// This will prevent our physic bodies from going out of the screen
       rock.body.collideWorldBounds = true;

    // set the physics bounce amount on each axis  (X, Y, Z)
       rock.body.bounce.set(0.2, 0.2, 0);

    // set the slow down rate on each axis (X, Y, Z)
       rock.body.drag.set(100, 100, 0);



As you may have already deducted we are creating a rock isoSprite. Then we enable physics on that isoSprite. Next, we have to set the collideWorldBounds boolean value of the rocks’ body to true. This will prevent the rock from falling through the floor towards eternity.  Then we have some nice body properties like bounce and drag. Both can be set to give more natural effect on the rock obstacle object. They are very easy to understand. The bounce parameter tells the isometric engine how much the body should bounce if it collides with another colliding body. As for the drag parameter, it tells how much friction the body which has been pushed will have.

Of course sometimes you may want to have some bodies which are immovable. Like the cactuses in our example application or some kind of walls. If you’re wondering how to achieve that, then you just have to set the immovable property of the body of a desired object to true. Then you are sure that this obstacle will be not moved if it collides with any other physical bodies in the Phaser game engine.

The one important thing to remember after setting up the isoSprites and assigning them various physical behaviors is to actually check collisions using the isoArcade engine on a specific group, just like below. But remember that collision checking should be performed in the udpate function of the Phaser game engine.  So the code you need might look something similar to the one below.






In this case the isoArcade physical engine will check for collision between all objects inserted into the obstacle group.

The last thing to do in the aspect of physics is to invoke the game.iso.topologicalSort() in the update function of the Phaser game engine. And as the parameter you need to use the group with colliding objects. In the case of our example application it is the obstacleGroup. Then you can be sure that the objects which should be behind other objects will be there and those which you want to be in front of other objects will also be in the right place.






Collectibles and overlapping

As in any game you would probably want to place some collectible items (fig. 2) in it or trigger points for some in game events. This can be also easily done utilizing the overlap check. Please note that the overlap checking is something different than the standard sprite overlap checking. The overlap checking in the Isometric engine checks if two isoSprites overlap in the isometric space, which means that until the moment they share the same isometric space, they are not overlapping. To be more precise, when you look at traditional 2D overlapping then it happens when pixels of one sprite share the same coordinate space of the pixels of the other sprite. In the Isometric engine objects can stand one in front of the other. So isoSprites overlap only in the moment when they occupy the same isometric pixel space.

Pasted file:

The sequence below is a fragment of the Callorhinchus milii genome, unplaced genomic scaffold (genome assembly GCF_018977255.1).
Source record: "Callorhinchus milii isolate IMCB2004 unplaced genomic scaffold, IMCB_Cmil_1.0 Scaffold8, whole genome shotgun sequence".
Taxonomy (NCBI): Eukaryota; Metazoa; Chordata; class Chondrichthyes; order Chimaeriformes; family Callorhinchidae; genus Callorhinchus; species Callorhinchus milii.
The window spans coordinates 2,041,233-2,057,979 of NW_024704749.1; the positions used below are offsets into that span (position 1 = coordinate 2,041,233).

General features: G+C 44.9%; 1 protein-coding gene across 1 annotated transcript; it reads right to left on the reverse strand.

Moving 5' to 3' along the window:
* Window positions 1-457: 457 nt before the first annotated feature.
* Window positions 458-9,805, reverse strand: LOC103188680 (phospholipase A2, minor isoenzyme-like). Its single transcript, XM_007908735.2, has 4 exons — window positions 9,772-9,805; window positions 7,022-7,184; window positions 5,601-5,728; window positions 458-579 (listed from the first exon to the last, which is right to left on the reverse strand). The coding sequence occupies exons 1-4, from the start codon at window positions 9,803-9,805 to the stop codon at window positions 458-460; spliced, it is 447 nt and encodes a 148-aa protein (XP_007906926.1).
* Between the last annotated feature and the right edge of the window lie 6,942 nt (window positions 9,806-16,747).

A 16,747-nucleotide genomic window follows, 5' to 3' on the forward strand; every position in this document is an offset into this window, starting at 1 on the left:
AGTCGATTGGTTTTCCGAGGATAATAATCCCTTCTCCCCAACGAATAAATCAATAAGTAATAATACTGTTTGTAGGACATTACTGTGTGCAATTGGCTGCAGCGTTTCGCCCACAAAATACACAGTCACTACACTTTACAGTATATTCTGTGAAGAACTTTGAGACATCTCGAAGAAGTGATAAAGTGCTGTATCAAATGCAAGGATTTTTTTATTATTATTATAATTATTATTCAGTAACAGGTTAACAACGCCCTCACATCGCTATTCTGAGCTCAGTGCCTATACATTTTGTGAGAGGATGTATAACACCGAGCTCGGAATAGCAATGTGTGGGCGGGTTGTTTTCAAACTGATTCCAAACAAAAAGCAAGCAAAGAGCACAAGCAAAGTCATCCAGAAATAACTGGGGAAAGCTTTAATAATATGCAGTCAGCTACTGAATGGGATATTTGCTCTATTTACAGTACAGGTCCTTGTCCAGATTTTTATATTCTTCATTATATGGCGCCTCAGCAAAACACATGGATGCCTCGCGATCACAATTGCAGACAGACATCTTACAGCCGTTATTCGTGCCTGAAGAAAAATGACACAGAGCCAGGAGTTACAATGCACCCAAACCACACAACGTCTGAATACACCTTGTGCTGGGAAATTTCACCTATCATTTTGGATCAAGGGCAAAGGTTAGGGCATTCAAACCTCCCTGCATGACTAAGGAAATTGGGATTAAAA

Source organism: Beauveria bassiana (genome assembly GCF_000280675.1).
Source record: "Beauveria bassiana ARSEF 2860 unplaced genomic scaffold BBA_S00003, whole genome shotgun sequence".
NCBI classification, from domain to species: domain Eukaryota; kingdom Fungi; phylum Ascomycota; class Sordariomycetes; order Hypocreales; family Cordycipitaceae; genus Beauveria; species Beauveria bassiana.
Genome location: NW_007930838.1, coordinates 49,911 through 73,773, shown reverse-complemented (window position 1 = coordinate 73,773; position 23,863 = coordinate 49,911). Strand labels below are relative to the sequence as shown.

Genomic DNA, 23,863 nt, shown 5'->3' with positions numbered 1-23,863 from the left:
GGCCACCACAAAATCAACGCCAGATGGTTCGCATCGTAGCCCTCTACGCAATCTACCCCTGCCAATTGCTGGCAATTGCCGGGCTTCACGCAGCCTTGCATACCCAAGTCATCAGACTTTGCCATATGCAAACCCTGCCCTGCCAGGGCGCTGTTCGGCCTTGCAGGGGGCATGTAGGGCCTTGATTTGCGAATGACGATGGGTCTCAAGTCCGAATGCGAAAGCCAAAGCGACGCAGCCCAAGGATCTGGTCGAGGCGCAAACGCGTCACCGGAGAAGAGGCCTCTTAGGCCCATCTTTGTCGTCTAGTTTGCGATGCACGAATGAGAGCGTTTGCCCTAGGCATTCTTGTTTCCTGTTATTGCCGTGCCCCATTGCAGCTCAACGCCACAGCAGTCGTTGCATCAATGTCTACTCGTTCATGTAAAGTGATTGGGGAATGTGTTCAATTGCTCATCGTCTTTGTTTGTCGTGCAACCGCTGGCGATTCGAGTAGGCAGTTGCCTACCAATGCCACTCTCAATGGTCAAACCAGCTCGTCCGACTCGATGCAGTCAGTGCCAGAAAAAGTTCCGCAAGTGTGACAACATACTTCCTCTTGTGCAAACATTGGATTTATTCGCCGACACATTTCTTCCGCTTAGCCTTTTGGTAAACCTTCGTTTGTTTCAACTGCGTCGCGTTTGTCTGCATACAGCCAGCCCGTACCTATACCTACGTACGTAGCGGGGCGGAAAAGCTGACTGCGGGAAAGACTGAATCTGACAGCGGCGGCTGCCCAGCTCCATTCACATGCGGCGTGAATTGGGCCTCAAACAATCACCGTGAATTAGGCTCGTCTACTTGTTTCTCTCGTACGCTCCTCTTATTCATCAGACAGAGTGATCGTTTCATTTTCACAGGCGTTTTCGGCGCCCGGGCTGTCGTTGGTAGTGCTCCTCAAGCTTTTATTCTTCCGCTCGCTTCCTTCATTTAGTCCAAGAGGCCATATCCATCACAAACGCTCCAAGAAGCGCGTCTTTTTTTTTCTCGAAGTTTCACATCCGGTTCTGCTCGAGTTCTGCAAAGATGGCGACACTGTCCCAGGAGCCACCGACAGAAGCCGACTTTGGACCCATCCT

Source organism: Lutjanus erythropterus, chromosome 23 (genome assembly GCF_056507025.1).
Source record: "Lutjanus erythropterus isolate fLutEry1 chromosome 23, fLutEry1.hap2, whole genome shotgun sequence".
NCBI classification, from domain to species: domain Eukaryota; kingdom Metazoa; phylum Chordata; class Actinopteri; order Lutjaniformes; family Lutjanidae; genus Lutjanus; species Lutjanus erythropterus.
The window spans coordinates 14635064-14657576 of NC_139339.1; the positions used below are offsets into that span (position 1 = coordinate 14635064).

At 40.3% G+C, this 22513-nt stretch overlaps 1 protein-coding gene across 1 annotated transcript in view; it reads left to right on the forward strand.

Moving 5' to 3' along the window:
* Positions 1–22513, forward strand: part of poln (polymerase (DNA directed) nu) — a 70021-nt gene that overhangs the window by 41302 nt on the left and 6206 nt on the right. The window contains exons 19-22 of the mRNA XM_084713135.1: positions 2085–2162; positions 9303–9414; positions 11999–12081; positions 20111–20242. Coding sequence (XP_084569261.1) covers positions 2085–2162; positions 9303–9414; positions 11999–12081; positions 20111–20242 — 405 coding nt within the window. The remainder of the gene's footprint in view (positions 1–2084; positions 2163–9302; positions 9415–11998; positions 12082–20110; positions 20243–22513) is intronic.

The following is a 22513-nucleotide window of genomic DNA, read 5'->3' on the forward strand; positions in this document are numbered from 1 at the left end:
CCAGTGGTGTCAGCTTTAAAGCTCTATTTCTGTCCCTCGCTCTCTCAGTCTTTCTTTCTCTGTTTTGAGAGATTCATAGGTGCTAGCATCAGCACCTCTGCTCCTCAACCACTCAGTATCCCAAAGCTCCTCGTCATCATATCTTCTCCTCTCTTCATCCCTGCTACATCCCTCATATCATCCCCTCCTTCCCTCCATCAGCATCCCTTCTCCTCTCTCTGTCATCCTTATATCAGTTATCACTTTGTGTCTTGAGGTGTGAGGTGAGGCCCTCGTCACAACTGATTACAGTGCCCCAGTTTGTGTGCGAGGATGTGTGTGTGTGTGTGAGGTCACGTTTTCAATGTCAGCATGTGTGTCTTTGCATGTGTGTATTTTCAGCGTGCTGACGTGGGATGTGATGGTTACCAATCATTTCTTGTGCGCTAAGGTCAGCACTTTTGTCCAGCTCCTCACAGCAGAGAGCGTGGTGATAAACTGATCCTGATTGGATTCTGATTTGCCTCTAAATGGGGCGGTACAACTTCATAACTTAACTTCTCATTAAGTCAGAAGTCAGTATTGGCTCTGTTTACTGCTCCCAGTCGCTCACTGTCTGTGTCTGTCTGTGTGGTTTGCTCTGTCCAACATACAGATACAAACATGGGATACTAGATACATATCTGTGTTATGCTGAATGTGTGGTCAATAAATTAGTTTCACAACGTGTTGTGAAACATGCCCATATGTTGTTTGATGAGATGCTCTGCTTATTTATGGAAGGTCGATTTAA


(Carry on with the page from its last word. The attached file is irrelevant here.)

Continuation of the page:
Figure 2 – Collectible items - the gun and a gold nugget


Let’s take a closer look on the overlap function. Same as the collide function it needs to be put into the update function of the Phaser game. It takes three parameters. First two are the isoSprites we want to check for overlapping. The third parameter is the callback function to be run after checking the overlap. Let’s look at the example below.



game.physics.isoArcade.overlap(marker1, player ,function(e){



As you can see we have taken an example directly from the sample application attached to this article. What this overlap check does, it tests if the player and marker1 are overlapping. Please note that the object in the anonymous function is for real the marker1 isoSprite. So, in the anonymous function, after the player collects the marker1, we want the marker1 to disappear. That is why we invoke on the e object the destroy() function, like on any other isoSprite. Then with the addItem() function we change the number of collected items in the sample application.



In this article we have showed you how to setup the Isometric plug-in for Phaser.js. We have also described what is needed to create proper isometric objects. There have been explained methods on creating physical interactions between elements, like pushing and moving the isometric elements. Furthermore we showed how to create solid walls and how to handle overlapping for collectible items.

We hope that this article has broadened your knowledge about isometric game making and that it will encourage you to create isometric games. Also we encourage you to take a look into the sample application attached to this article and play around with the code inside. This is the best way to learn more in practice.

For more in depth information about the Isometric plug-in please visit the official documentation.


File attachments: 
SDK Version Since: